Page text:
I don’t think enough value is placed on standardized dog commands.
I was getting in my car around 10:30 PM in a dark neighborhood and I noticed a dog staring at me. It was some variety of mutt and about medium sized. It was clearly an older dog, and while it wasn’t fat, it wasn’t ungroomed, so I knew it probably had a home. It just didn’t have a collar.
I looked around and kinda softly said “Hey dog, what’s your name?” The dog just stared at me and no humans presented themselves as owners of the animal. Louder, but still softly I said “It’s a nice night isn’t it? Do you live around here?” Again no humans, but the dog continued to look at me with earnest interest, like dogs do.
I took a couple steps toward the pooch, but it remained where it was, no reaction. So I crouched down. The dog bobbed it’s head and gave its tail a couple wags, but stayed where it was.
So, since I had to go, and animal control is difficult to get ahold of at the best of times, even if you know the number, I just said “It’s time for you to go home dog.” The dog stamped its feet but stayed still. So I just repeated “Go on home dog.” This time it responded and began leaving.
I watched it walk behind a car, but it didn’t come out. So I peeked around the SUV and it quickly jumped to the other side. So I looked on the other side to see a furry face watching me.
“It’s time to go home”
The dog licked its lips and backed up.
“Go on home”
Then it trotted off, resolutely towards a set of houses and hopped up some stairs in the side walk before looking back at me.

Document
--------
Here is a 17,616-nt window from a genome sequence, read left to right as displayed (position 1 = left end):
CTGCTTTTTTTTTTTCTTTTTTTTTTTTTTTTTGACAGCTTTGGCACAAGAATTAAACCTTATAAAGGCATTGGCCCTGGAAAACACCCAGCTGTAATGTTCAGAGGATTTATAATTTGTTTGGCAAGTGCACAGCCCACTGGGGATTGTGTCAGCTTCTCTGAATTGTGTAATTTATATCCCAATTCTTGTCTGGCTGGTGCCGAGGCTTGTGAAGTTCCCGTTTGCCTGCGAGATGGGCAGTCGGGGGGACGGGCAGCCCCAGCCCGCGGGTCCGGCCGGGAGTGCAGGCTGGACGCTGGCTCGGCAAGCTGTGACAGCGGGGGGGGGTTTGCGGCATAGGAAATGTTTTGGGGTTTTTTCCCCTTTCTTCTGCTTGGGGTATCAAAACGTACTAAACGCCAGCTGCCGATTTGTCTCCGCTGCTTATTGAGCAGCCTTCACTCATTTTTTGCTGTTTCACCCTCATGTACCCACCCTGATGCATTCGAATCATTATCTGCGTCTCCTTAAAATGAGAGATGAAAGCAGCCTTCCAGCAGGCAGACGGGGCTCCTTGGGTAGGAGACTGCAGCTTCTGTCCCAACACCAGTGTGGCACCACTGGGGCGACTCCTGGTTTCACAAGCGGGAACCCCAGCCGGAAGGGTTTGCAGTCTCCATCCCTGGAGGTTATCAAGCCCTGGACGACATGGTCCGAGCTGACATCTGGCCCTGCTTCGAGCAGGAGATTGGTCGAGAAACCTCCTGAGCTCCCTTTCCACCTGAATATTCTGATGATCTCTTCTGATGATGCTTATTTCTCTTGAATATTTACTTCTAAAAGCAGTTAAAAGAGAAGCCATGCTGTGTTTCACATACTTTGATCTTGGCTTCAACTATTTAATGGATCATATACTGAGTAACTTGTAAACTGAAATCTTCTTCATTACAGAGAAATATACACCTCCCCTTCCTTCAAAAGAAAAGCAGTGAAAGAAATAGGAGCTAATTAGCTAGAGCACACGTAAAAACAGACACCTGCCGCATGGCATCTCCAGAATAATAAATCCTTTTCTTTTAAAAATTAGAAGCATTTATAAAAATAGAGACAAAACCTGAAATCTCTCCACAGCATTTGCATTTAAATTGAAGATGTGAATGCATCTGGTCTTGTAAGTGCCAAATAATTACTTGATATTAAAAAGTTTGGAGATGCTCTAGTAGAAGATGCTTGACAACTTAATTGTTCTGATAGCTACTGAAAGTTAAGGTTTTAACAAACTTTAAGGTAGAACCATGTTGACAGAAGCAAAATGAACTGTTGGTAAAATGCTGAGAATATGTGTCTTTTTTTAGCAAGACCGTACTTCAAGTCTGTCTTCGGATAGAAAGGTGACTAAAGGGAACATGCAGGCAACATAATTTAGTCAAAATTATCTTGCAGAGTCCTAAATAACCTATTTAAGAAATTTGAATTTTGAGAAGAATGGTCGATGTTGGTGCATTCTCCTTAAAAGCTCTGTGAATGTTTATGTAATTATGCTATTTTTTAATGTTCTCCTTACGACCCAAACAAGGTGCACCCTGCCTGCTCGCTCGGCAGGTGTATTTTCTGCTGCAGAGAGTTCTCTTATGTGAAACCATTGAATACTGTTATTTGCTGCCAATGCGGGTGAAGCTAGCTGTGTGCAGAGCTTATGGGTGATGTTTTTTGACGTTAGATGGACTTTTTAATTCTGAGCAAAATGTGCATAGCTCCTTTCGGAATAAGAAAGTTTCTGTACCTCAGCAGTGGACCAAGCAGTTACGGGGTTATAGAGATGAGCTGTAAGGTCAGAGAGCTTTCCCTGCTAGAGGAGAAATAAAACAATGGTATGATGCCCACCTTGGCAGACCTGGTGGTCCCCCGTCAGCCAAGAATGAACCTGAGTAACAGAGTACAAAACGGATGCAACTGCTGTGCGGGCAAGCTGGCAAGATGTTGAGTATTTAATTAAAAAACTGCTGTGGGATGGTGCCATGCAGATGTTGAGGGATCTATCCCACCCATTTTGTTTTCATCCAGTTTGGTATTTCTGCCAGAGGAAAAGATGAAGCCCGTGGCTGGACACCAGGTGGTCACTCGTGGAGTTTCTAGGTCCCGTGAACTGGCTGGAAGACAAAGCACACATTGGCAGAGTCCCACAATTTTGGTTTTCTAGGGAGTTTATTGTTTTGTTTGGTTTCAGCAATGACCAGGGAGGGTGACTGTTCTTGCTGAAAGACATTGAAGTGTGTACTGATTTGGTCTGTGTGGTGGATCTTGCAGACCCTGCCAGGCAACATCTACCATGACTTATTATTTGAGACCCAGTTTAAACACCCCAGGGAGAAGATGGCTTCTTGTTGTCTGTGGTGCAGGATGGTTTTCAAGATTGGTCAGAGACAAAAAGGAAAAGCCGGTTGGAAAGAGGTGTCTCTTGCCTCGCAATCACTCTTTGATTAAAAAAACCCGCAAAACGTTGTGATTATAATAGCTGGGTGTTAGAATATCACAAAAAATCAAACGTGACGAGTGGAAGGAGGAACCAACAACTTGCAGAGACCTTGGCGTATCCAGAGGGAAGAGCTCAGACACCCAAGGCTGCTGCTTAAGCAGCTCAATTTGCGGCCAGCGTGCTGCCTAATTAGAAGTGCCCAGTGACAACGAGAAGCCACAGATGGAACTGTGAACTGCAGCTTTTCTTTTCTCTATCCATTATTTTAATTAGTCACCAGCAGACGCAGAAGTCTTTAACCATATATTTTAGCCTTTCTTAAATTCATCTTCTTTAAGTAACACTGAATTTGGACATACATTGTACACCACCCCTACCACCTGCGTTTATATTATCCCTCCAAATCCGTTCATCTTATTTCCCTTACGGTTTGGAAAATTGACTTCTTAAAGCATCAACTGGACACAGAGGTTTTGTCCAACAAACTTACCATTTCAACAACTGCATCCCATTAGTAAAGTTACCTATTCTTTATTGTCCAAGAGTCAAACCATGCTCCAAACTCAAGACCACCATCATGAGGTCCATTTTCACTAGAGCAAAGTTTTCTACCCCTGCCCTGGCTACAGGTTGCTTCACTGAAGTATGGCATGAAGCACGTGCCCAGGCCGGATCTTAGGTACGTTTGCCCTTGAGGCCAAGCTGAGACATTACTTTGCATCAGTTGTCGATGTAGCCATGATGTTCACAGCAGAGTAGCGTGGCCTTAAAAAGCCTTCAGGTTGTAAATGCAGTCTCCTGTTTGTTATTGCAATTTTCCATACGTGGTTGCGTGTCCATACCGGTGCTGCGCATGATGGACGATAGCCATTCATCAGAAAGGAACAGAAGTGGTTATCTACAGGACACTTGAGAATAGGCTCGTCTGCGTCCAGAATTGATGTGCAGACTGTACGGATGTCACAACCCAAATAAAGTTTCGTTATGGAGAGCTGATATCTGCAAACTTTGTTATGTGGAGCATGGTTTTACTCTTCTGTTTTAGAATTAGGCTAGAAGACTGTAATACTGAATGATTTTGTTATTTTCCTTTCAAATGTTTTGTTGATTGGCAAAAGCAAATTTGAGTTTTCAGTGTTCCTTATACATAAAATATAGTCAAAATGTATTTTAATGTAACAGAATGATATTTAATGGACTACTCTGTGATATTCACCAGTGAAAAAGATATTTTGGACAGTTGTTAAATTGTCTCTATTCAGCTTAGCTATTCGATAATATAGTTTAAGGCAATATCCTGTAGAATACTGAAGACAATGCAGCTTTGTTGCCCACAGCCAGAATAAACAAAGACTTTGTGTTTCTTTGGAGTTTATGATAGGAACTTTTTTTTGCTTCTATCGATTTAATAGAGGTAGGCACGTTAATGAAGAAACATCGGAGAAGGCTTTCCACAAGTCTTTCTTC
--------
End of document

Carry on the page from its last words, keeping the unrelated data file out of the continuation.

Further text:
“Go on home”
It trotted into the houses, tail slightly wagging, and disappeared.
I can only assume it was going home, as I have no way of determining. But if it was going home, then it was only thanks to its owners using something similar to the tone and words I used to tell it to go home. So by imparting their dog with a common phrase people in my region use to tell a dog to return to its house, they gave me and other strangers tools to interact with their dog. Those tools may have only saved them a moment or two of searching or calling, but it also gave me confidence that the dog I was interacting with had a home, it was nearby, and it didn’t require additional attention. I think it’s very important that the beings we are responsible for are able to be interacted with by strangers, because it will often be for their and our benefit. Also, who doesn’t love making a dog happy?
It’s not just dogs though, it’s important that we all have common terms and ideas that we use to communicate. It’s important that we all have tools and shorthand to facilitate communication with strangers, friends, and family. Employing private dialects, inside jokes, jargon, and references can often alienate and exclude others and make them feel like dogs who have only ever been talked to in whistles.
There’s more to say there, but I mostly think it’s cool how certain things carry over. Also how there is apparently a parallel dialect of English that I can only thing of as Doglish, and most of us speak it, two legs or four.